The Bagpiper staff and myself regret to inform you that some articles in our newspaper are not entirely up-to-date at this point in time.
With the coronavirus affecting many events, some of our articles are filled with wrong information. For sports, we wrote about boys’ basketball regionals tomorrow night. This event is no longer open to the public and restricted the team and immediate family.
We also regret to inform the public that Gypsy has been canceled for its final weekend. Our 1 in 1800 video also mentioned St. Baldrick’s and its upcoming event. This event has been moved from April to May and updates are currently being made.
We apologize for the inconvenience; however, the ever-changing events surrounding the coronavirus altered events after we submitted final pages to our printer on Wednesday morning.
Thank you for your constant support,
Art by Scarlett Hatton
Story by Jadon Stoner
No introduction needed. Every news channel and social media platform is filled with the reports of the tragic death of NBA legend Kobe Bryant. Devastating. Horrendous. Heartbreaking. These are just a few of the words that swirled around the minds of millions of people throughout the world over the past 24 hours. Turn on ESPN, NBA network, or really any sports or news related TV channel and you will see interviews and quotes of various teammates, coaches, and media members. Dig a little below the surface, however, and you will discover that people who never even met this man have been inspired and transformed by the motivational stories of hard work and dedication of the great Kobe Bryant.
Kobe was a basketball legend; we all know that. Five-time NBA champion. Two-time Finals MVP. Voted the league’s Most Valuable Player in 2008. Eighteen-time all star. Over 33,000 points scored. The list of Bryant’s career accolades goes on and on. His undeniable desire to win and his willingness to sacrifice anything to achieve greatness is something we can all strive to embody. But the story of the Black Mamba goes much deeper than the bright lights of L.A. This particular story starts thousands of miles away from the beautiful coastline of Southern California in Philadelphia, Pennsylvania.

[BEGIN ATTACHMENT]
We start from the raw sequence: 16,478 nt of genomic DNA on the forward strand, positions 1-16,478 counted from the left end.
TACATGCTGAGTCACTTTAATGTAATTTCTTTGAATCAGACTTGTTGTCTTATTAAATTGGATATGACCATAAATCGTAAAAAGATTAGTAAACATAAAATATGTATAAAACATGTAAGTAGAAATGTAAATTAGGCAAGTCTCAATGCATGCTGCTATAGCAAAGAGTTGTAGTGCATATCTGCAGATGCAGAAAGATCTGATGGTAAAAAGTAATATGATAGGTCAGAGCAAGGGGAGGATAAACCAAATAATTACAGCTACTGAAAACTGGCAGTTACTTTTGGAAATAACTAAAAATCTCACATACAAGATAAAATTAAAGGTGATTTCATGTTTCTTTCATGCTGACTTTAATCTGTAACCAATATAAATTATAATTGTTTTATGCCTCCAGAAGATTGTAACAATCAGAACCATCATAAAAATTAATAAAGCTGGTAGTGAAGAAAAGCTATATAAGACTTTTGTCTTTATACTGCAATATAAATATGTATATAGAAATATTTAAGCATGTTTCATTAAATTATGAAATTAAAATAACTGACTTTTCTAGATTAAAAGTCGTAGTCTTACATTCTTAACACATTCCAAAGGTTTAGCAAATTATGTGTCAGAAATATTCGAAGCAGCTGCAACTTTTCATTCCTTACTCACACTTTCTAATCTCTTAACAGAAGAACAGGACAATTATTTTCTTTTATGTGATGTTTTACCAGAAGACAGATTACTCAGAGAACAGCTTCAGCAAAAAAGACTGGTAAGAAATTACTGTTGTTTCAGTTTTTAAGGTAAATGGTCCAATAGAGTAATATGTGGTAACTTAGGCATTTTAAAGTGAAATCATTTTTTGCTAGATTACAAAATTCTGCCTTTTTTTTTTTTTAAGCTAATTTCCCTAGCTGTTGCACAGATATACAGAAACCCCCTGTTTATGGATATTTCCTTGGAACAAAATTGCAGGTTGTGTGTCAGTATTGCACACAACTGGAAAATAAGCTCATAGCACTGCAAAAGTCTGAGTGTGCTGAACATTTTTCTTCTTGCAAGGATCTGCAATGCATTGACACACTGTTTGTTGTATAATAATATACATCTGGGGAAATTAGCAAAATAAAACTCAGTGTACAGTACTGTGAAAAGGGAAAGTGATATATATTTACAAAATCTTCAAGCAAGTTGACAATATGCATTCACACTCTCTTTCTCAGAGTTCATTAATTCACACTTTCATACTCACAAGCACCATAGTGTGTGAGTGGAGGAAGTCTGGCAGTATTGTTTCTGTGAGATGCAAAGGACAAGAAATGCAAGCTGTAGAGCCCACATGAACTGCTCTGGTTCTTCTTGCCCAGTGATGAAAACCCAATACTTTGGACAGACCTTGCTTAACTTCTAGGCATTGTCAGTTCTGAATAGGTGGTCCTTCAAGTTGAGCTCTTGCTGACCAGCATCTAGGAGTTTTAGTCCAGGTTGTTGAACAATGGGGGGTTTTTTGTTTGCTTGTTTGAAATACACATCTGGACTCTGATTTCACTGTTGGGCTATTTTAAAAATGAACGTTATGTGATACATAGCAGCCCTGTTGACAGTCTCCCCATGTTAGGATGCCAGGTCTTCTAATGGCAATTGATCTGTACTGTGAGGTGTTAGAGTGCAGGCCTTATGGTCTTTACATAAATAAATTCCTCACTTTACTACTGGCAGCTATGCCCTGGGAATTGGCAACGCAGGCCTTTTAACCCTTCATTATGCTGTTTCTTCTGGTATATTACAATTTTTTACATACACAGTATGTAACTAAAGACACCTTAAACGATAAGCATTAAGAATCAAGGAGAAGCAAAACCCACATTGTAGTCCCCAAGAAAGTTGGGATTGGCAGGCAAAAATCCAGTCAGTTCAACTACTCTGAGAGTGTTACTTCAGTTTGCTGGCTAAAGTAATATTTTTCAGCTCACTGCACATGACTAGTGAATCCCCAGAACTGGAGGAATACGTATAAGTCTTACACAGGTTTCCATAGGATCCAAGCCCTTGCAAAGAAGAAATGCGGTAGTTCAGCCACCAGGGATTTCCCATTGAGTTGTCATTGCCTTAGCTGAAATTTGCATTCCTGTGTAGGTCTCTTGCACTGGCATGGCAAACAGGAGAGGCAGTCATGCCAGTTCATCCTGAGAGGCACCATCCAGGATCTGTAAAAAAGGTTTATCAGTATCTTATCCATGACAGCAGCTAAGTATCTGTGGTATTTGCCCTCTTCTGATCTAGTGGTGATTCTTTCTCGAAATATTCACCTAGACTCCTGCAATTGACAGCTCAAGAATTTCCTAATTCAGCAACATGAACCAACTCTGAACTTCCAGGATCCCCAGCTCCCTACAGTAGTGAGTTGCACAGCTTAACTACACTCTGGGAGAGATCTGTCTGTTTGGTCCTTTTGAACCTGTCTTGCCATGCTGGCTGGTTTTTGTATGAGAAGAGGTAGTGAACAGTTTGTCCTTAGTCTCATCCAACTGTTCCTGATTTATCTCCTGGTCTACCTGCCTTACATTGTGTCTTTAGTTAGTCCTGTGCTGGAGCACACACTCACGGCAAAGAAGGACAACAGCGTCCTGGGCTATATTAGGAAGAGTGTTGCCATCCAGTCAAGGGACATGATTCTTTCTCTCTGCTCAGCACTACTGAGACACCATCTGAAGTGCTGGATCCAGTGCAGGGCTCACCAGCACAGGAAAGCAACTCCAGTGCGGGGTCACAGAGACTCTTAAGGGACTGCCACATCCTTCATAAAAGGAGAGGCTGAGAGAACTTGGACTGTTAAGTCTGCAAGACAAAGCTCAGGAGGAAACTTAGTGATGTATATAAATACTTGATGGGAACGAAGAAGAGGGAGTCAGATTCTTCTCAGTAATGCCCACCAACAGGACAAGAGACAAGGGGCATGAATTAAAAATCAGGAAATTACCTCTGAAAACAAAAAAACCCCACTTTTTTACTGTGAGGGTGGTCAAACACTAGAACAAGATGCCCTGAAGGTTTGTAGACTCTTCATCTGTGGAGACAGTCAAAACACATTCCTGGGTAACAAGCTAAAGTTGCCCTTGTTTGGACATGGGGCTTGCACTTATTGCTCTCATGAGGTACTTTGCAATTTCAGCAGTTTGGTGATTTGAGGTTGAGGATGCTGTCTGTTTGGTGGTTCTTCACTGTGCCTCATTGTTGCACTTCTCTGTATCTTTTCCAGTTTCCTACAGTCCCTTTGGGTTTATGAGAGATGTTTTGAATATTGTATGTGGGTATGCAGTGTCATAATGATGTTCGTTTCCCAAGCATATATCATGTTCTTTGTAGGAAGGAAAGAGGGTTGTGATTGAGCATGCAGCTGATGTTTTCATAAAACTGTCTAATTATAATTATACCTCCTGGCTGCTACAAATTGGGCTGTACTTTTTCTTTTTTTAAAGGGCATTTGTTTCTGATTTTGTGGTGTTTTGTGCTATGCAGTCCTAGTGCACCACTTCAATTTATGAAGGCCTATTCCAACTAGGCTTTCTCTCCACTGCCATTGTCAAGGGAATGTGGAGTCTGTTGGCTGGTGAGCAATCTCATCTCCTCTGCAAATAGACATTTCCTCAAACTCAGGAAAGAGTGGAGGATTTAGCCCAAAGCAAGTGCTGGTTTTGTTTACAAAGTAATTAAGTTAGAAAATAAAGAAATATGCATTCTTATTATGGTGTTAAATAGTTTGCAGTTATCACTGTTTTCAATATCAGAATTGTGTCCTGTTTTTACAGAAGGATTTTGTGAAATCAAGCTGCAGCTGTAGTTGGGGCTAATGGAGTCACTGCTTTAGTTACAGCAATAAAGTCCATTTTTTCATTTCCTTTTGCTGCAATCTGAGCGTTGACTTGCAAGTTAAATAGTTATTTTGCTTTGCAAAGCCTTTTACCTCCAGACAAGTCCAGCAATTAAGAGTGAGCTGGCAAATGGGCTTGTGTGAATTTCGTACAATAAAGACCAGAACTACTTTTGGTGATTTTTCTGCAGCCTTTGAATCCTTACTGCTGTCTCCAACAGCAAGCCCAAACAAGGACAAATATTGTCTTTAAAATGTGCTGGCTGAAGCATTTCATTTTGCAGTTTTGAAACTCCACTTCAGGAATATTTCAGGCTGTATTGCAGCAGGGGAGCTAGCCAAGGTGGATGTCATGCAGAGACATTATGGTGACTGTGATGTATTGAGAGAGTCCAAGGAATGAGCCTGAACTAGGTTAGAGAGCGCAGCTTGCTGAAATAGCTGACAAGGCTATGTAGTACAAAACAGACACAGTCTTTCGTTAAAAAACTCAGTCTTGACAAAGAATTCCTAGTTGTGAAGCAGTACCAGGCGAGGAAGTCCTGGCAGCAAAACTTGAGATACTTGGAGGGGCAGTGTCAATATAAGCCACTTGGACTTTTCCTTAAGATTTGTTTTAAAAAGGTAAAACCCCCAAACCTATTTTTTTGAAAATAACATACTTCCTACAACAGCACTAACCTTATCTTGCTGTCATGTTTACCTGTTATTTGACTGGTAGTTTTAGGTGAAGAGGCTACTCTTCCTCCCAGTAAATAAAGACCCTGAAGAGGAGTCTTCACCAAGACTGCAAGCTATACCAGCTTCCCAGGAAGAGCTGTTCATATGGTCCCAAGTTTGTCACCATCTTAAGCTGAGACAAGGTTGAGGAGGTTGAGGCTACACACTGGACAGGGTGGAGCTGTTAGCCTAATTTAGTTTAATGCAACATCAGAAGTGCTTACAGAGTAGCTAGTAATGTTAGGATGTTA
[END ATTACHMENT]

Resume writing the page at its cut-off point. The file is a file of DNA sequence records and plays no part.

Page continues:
Kobe was the youngest of three children. His father, Joe Bryant, played in the NBA until Kobe was six years old. After retiring from the NBA, Joe Bryant moved him and his family to Rieti,Italy to play lower level professional basketball. Growing up, young Kobe would watch his father play and watch tapes of NBA games his grandfather would video and send to him in the mail. From this, the love of basketball sparked in Kobe and drove him through his whole career. In 1991, the family moved back to Philly and the next year enrolled Kobe in Lower Merion High School: the place where his basketball career began.
Bryant started playing varsity as a freshman and won Pennsylvania Basketball Player of the Year as a junior. He led the team to a state championship in the 1995-96 season and was receiving offers from big time colleges like Duke, North Carolina, and Villanova. After seeing Kevin Garnett taken 5th overall in the NBA draft out of high school the previous year, however, Kobe decided to go straight to the NBA. He was taken 13th overall by the Charlotte Hornets, who traded him to the Los Angeles Lakers later that night. Now, over 20 years later, and Kobe is looked at as one of the best to ever pick up a basketball.
This is a very sad time for the game of basketball and for anyone who was influenced by his greatness. It is natural to mourn in moments like these and think back to all the historical and monumental moments in his career. But I encourage all those who, like myself, missed a heartbeat when the news was confirmed, to not feel grieved or bitter, but to rather reflect on his astonishing and awe-inspiring career and try to implement part of who he was into our own lives. He was only here 41 years, and he gave it everything he had in everything he did. He lived life to the fullest, and his sudden and abrupt death is a reminder to all of us of how precious life is. Kobe’s legacy will live on forever on the court and in businesses and classrooms across the world. I think it’s safe to say there will never be another Kobe Bryant ever again. One man. One mission. One hero. One Mamba.
EDITORS NOTE: To read another column on the Red for Ed, check out Gracie Vanover’s story supporting the protests. Also, be sure to comment your view on these columns.
By J.D. McKay
Today, teachers all over the state took personal days to go protest at the Indiana State House. In fact, so many took personal days that over 100 of the school corporations in the state are off. Their main source of frustration is low pay. I do not blame them. I am sure if you asked every American if they would like higher pay, nearly everyone would say yes. However, I believe teachers are going to the wrong place in search of a higher salary.
The place teachers need to go is the school board and work their pay through their local school corporation. The local school corporation is who decides where and what the money goes to. The 2019-2021 New Albany Floyd County Schools master contract states the salary range is between $40,250 and $73,333. The state education budget is already very high. The whole budget gives 63 percent to all education — K-12, higher education, and teacher pensions — but 44 percent goes just to K-12 education. That comes out to $10,842,098,22 for all education.